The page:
Milwaukee Neighborhood News Service

Milwaukee YMCA Changes Its Focus

160-year old organization wants to serve 60,000 people, with emphasis on children.

By , Milwaukee Neighborhood News Service - Dec 11th, 2018 10:43 am
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The Northside YMCA offers an Early Childhood Education program. Photo by Sarah Lipo/NNS.

The Northside YMCA offers an Early Childhood Education program. Photo by Sarah Lipo/NNS.

When Cavalier Johnson was growing up, his family moved frequently around the Milwaukee area. At 14, the YMCA became one of the constants in his life.

Johnson was involved in the Y’s Sponsor a Scholar program as a teen. “It is a program that tries to find young people who are from challenged neighborhoods in Milwaukee. The program did a really good job of pairing the young people with mentors who were in the field the young people were trying to go into themselves,” he said.

“The same year I got involved with the Y, 9/11 happened. When I saw [President George W.] Bush go to the World Trade Center, I know right then at 14 years old that I wanted to go into government.”

Johnson, 32, is the alderman of the 2nd District.

Johnson is one of the 30,000 people served in the last 160 years at the YMCA of Metropolitan Milwaukee. Now, in the first year of its 2018-2021 strategic plan, the Y is pledging to focus more on youth development, healthy living and social responsibility.

A mom registers her children at the Northside YMCA Healthy Kids Day. Photo by Sue Vliet/NNS.

A mom registers her children at the Northside YMCA Healthy Kids Day. Photo by Sue Vliet/NNS.

According to the plan, the Y hopes to be the primary place for children to go when they are not in school. It also will pursue local partnerships to ensure healthy living for community members. The Y hopes to collaborate with other nonprofit organizations to fill service gaps.

Right now, the Y has 28 before- and after-school sites. Under the restructuring plan, there will be fewer of these sites. “After speaking with the key leaders, we came to the realization that we don’t need to own as many buildings, but need to partner with more organizations,” said YMCA President Carrie Wall.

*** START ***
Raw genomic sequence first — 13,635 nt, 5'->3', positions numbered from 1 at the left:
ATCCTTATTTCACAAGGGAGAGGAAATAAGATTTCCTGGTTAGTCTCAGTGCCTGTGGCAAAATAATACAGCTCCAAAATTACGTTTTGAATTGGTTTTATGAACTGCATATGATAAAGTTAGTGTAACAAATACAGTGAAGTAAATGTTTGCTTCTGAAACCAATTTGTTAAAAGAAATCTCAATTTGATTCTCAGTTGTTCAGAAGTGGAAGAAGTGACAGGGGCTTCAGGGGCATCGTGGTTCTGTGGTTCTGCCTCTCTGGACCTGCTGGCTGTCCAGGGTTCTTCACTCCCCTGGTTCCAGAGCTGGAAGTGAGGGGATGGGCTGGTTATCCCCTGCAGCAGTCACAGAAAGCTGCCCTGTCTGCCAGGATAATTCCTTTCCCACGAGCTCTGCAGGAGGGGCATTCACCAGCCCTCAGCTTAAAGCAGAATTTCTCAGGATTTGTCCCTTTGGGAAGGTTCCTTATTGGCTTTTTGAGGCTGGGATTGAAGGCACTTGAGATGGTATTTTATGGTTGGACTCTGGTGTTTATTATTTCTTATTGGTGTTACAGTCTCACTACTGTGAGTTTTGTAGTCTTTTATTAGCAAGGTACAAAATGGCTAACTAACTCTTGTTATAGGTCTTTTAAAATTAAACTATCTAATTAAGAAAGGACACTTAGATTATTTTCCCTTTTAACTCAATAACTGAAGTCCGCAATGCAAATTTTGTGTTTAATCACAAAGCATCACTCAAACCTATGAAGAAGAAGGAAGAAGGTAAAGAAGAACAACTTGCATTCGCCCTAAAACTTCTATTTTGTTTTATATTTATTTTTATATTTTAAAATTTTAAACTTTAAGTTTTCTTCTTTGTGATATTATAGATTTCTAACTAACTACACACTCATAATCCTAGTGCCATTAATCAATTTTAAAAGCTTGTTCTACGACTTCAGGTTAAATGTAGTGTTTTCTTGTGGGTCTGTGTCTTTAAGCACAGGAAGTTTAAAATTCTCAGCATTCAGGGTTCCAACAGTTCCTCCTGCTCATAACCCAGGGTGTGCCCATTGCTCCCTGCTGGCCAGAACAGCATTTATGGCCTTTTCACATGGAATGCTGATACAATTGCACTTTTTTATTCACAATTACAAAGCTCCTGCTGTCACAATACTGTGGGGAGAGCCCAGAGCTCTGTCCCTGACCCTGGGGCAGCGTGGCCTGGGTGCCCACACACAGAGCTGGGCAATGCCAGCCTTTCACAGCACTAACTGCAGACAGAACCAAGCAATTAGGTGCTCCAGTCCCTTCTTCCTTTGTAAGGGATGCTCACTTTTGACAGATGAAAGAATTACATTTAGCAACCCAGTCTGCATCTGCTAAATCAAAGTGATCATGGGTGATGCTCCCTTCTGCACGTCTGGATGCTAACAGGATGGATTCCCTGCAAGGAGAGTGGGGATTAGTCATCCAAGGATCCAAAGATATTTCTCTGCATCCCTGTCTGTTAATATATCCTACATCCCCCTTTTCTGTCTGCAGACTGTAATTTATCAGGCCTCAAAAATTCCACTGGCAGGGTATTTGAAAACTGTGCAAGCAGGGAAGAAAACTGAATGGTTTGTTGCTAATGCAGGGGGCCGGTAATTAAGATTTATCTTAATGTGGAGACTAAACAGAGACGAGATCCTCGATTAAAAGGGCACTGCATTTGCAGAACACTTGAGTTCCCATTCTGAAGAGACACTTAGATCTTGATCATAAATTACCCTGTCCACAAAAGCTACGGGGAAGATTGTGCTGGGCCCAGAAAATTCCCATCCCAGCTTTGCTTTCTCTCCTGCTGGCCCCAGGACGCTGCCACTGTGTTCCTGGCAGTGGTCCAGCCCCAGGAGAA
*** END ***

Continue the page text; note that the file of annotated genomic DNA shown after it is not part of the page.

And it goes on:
“We are not going to make [people] come to us; we are going to meet them where they live and work,” said Wall. She added that the Y hopes to reach 60,000 individuals by 2021.

The YMCA now has three main branches in metropolitan Milwaukee: the North Side YMCA, Downtown YMCA and the Rite-Hite Family YMCA in Brown Deer. On Dec. 1, it converted the Parklawn branch, which was the first YMCA to be built in a public housing community, to a program-only center, according to a news release. The fitness facilities were closed, but the older adult programming, the achievers program , a career development program for youth, and the Feeding America meal program remain.

“The Y will no longer operate the fitness center within the Parklawn branch and members will have their memberships transferred to one of three Milwaukee Y membership branches for continued fitness center access,” the release said.

Ald. Khalif J. Rainey has urged the YMCA to rethink its facility restructuring. “The activities and facility currently available to youth at the Parklawn YMCA have been a refuge to me, my neighbors and the community as a whole,” he said. He also noted the Parklawn location is located in one of the ZIP codes with the highest obesity rates.

Kalan Haywood Sr., a YMCA board member, said the organization aims to serve the city in the best way possible, and the programs that will remain at the Parklawn location provide the most positive effects.

Dominique Carlson, a longtime Milwaukee YMCA staff member, became a member of the Illinois Y when she was 13. She said the YMCA is focused on serving others.

“We ask the communities we serve to tell us what impact they need. In my time at the YMCA we have had programs around health such as diabetes prevention, programs on financial responsibility, programs on how to live a balanced life and how to eat healthy,” Carlson said.

She said she took advantage of the Y’s child care when she was a new mom.  She also met her husband through the YMCA. “The people that I have met through the YMCA will forever be in my life and have become not only colleagues or mentors, but my family,” she said.

Wall said involving more churches, schools and nonprofits is vital to the YMCA’s growth, adding, “seamless healthy living programs that complement our program” also will be implemented.

Johnson said his experience at the YMCA and the relationships he formed continue to affect him to this day. “I remember hearing that one in three humans in America have some sort of YMCA touch.” He said it is important to have these touches in communities that need it the most.

This story was originally published by Milwaukee Neighborhood News Service, where you can find other stories reporting on eighteen city neighborhoods in Milwaukee.

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